Vin Diesel
Michael Fottrell
Neal H. Moritz
Vin Diesel
Writer(s) Screenplay by:
Gary Scott Thompson
Erik Bergquist
David Ayer
Based on:
"Racer X" by Ken Li
Screenplay by:
Michael Brandt
Derek Haas
Story by:
Michael Brandt
Derek Haas
Gary Scott Thompson
Written by:
Chris Morgan
Based on:
Characters by
Gary Scott Thompson
Cinematographer(s) Erison Core Matthew F. Leonetti Stephen F. Windon Amir Mokri Stephen F. Windon Stephen F. Windon
Marc Spicer
Stephen F. Windon TBA
Composer BT David Arnold Brian Tyler Lucas Vidal Brian Tyler TBA
Editor(s) Peter Honess Bruce Cannon
Dallas Puett
Kelly Matsumoto
Dallas Puett
Fred Raskin
Christian Wagner
Fred Raskin
Kelly Matsumoto
Fred Raskin
Christian Wagner
Christian Wagner
Kelly Matsumoto
Dylan Highsmith
Greg D'auria
Leigh Folsom Boyd
Christian Wagner
Leigh Folsom Boyd
Dylan Highsmith
Kirk M. Morri
TBA
Costume Designer(s) Sanja Milkovic Hays Sanja Milkovic Hays
Craciunica Roberto
Sanja Milkovic Hays TBA
Production Designer Waldemar Kalinowski Keith Brian Burns Ida Random Peter Wenham Jan Roelfs Bill Brzeski TBA
Running time 106 minutes 107 minutes 104 minutes 107 minutes 130 minutes 137 minutes TBA

Reception[edit]

For more details on the reception of each film, see the "Reception" section on each film's article.

Box office performance[edit]

Film Release date Box office gross Box office ranking Budget Ref(s)
North America Other
territories
Worldwide All time
North America
All time
Other territories
All time
worldwide
The Fast and the Furious June 22, 2001 $144.533.925 $62.750.000 $207.283.925 #299 #? #573 $38.000.000 [11]
2 Fast 2 Furious June 6, 2003 $127.154.901 $109.195.760 $236.350.661 #388 #? #476 $76.000.000 [12]
The Fast and the Furious: Tokyo Drift June 16, 2006 $62.514.415 $95.953.877 $158.468.292 #1,121 #? $85.000.000 [13][14]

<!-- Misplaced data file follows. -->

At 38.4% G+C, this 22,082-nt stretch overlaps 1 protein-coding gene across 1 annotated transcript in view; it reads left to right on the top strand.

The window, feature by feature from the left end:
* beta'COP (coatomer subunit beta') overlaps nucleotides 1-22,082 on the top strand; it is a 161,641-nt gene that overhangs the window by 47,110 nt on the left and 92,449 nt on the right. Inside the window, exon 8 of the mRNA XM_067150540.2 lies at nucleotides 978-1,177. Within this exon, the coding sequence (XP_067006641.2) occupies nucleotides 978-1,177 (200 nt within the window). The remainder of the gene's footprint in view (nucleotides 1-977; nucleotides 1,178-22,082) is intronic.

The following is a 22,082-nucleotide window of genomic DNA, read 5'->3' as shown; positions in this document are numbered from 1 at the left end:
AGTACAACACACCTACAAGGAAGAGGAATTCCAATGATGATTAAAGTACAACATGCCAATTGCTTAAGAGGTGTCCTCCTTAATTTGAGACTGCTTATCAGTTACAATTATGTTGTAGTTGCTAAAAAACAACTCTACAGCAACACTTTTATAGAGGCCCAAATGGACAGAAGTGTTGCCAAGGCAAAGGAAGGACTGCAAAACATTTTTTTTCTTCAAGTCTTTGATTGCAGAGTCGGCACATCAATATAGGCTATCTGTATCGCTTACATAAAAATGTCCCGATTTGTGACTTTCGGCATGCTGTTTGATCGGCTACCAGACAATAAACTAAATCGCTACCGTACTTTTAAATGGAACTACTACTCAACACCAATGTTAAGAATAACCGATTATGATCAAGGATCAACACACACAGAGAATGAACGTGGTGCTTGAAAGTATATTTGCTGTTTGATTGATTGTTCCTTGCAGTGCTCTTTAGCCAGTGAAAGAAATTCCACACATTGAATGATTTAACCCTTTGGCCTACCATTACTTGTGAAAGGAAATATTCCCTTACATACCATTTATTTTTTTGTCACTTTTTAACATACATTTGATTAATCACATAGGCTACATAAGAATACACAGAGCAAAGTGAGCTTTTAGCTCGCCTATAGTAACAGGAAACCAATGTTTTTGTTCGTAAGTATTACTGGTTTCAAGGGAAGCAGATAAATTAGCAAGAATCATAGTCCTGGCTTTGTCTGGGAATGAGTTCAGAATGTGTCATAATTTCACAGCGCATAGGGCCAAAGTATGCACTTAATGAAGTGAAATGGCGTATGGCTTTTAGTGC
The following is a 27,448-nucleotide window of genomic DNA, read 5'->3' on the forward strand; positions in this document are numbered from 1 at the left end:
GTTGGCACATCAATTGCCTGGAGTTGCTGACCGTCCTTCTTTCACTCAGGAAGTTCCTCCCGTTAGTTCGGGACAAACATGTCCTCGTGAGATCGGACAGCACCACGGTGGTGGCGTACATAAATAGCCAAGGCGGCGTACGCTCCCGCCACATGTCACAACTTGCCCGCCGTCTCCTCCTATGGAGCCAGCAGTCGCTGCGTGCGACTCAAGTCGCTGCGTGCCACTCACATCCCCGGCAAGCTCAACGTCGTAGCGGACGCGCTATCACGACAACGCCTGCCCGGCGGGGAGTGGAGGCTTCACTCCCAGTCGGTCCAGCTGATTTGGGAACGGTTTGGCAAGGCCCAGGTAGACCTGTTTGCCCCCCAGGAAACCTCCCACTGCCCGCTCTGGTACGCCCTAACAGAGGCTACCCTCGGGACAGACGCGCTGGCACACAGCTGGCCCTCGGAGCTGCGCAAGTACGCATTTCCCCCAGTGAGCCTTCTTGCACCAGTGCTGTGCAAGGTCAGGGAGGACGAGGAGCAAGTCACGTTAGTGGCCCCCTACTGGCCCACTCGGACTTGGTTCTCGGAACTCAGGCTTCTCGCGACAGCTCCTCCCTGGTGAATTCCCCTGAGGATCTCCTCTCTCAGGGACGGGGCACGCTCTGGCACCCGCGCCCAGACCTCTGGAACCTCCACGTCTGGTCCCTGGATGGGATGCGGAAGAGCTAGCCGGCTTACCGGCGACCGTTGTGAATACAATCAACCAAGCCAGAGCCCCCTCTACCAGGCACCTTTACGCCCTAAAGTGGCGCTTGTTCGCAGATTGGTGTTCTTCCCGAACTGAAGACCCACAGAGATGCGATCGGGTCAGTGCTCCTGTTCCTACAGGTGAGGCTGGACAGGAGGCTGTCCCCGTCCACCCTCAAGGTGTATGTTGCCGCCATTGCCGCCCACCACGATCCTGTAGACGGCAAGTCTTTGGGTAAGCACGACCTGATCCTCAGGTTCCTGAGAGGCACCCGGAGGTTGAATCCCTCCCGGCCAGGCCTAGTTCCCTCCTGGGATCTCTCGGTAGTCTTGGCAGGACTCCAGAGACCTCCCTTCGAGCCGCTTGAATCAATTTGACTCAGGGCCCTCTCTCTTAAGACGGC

Fast & Furious April 3, 2009 $155.064.265 $208.100.000 $363.164.265 #261 #257 #244 $85.000.000 [15]
Fast Five April 29, 2011 $209.837.675 $420.132.129 $629.969.804 #137 #85 #89 $125.000.000 [16]
Fast & Furious 6 May 24, 2013 $238.679.850 $550.534.814 $789.214.664 #101 #38 #49 $160.000.000 [17]
Furious 7 April 3, 2015 $351.032.910 $1.171.827.910 $1.522.860.820 #30 #3 #4 $190.000.000 [18][19][20]
Total Total $1,288,817,941 $2,618,494,490 $3,907,312,431 12[21][22] -[23] 7[24] $759.000.000 [1]
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Critical and public response[edit]

Film Rotten Tomatoes Metacritic CinemaScore
The Fast and the Furious 53% (147 reviews)[25] 58 (29 reviews)[26] B+[27]
2 Fast 2 Furious 36% (159 reviews)[28] 38 (35 reviews)[29] A-[27]
The Fast and the Furious: Tokyo Drift 37% (113 reviews)[30] 46 (31 reviews)[31] A-[27]
Fast & Furious 28% (173 reviews)[32] 45 (27 reviews)[33] A-[27]
Fast Five 78% (192 reviews)[34] 67 (29 reviews)[35] A[27]
Fast & Furious 6 69% (187 reviews)[36] 61 (39 reviews)[37] A[27]
Furious 7 81% (205 reviews)[38] 67 (44 reviews)[39] A[27]
Average 54% 55 A-

Theme Park Attractions[edit]

Universal Orlando Resort recently announced an attraction coming in 2017 based on the popular film series.[40] Earlier in 2015 Universal Studios Hollywood opened a portion of their studio tour based on the films.

Merchandising[edit]

Video games[edit]